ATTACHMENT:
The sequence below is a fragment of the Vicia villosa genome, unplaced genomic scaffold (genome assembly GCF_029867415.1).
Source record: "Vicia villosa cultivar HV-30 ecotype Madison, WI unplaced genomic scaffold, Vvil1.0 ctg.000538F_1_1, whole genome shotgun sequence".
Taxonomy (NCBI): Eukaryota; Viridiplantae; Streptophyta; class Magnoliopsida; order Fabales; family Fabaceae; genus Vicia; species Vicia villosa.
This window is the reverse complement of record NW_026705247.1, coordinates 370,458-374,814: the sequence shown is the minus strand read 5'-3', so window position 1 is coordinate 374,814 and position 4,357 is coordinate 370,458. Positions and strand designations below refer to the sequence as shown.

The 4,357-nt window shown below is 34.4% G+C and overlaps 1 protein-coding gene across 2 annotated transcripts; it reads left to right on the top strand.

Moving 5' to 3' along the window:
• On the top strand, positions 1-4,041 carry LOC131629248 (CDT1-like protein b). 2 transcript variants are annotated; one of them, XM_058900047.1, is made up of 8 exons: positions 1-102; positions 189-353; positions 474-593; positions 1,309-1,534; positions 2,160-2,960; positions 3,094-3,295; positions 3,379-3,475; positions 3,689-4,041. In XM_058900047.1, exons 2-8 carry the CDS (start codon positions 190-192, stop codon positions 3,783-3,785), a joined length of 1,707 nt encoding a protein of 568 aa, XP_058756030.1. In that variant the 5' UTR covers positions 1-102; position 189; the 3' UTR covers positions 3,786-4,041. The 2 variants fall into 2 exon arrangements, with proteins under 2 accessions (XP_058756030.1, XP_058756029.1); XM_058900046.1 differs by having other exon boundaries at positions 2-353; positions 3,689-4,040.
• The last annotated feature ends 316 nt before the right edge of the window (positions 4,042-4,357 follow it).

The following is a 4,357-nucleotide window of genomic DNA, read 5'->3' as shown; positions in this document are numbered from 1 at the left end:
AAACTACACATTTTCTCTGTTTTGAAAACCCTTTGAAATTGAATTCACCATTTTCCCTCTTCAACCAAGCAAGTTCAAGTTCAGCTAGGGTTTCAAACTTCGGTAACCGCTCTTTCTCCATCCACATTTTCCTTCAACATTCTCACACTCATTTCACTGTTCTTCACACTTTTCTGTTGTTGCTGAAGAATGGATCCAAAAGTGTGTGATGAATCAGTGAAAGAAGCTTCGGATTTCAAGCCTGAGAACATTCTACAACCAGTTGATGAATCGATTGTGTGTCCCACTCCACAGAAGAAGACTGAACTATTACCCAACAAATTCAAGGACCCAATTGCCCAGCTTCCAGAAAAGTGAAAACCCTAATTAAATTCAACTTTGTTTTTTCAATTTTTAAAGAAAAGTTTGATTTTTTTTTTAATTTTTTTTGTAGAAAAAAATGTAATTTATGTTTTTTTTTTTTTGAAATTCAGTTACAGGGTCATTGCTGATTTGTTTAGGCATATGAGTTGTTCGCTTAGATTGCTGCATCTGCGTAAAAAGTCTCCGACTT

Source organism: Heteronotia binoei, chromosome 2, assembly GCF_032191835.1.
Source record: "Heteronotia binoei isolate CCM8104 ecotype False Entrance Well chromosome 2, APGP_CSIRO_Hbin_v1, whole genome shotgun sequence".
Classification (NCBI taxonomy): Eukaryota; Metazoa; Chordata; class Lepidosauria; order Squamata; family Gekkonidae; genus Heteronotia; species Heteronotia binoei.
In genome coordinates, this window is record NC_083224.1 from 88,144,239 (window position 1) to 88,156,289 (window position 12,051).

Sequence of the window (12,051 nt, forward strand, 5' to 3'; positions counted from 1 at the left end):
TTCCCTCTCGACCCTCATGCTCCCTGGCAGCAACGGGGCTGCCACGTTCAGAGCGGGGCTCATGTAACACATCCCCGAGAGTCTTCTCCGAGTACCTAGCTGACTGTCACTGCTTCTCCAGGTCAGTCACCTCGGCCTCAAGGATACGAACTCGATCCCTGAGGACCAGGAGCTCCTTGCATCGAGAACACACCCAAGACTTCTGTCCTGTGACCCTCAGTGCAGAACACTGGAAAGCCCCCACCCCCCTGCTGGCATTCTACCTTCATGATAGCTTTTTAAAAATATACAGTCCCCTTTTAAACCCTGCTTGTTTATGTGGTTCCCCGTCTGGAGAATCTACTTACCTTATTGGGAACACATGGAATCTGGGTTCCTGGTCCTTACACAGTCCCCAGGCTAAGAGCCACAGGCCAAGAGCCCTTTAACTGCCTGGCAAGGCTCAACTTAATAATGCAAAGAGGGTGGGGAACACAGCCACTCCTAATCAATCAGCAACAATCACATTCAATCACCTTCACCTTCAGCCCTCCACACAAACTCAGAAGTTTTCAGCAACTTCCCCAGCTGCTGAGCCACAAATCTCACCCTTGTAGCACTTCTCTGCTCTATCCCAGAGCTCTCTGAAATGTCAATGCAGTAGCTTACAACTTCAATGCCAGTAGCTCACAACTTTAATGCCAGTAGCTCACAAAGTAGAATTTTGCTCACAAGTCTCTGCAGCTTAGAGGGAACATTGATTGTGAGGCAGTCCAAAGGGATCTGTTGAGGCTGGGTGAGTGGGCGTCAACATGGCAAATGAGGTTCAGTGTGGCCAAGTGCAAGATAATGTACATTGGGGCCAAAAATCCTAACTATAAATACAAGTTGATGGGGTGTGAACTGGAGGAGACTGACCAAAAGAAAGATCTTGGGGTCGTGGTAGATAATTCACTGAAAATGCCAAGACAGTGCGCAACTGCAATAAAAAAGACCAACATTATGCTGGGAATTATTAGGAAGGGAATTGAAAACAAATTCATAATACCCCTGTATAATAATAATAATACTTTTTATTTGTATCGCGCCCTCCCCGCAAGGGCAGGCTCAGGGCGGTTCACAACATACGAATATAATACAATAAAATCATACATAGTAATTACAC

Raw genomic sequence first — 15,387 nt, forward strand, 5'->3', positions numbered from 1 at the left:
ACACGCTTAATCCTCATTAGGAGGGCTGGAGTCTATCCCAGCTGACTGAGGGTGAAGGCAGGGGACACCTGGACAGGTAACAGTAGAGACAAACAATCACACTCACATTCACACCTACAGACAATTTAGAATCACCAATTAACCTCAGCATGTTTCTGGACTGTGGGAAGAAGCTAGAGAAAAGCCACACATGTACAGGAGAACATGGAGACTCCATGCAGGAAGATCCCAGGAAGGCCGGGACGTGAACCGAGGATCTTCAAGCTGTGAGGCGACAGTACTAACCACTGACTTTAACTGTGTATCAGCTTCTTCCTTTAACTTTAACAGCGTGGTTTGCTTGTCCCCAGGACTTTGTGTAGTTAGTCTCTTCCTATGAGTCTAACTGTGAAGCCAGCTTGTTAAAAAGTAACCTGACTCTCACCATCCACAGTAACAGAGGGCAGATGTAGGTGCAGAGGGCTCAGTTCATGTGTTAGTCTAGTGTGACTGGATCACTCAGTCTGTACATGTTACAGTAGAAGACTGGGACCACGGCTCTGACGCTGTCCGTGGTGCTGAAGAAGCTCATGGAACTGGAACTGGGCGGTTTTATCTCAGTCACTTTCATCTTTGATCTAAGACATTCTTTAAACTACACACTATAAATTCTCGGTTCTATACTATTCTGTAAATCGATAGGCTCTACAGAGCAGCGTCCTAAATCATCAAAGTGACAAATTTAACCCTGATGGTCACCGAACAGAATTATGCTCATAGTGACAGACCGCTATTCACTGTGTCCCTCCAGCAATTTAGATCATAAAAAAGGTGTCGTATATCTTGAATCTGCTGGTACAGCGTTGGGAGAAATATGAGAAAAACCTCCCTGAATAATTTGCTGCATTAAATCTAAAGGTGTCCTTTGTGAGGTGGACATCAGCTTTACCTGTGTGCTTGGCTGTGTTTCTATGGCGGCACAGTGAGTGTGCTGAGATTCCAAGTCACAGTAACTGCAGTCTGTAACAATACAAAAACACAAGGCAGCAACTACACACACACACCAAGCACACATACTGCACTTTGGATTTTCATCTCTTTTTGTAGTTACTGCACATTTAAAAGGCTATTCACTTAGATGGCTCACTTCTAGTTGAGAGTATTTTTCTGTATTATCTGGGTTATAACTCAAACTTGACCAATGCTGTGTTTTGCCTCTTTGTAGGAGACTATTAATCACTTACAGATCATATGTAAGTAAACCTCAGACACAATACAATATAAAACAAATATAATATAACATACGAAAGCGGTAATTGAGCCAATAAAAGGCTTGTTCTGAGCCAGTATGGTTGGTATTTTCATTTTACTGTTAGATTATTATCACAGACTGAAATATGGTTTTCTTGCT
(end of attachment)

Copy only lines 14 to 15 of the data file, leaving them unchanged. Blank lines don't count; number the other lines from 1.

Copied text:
In genome coordinates, this window is record NC_083224.1 from 88,144,239 (window position 1) to 88,156,289 (window position 12,051).

Sequence of the window (12,051 nt, forward strand, 5' to 3'; positions counted from 1 at the left end):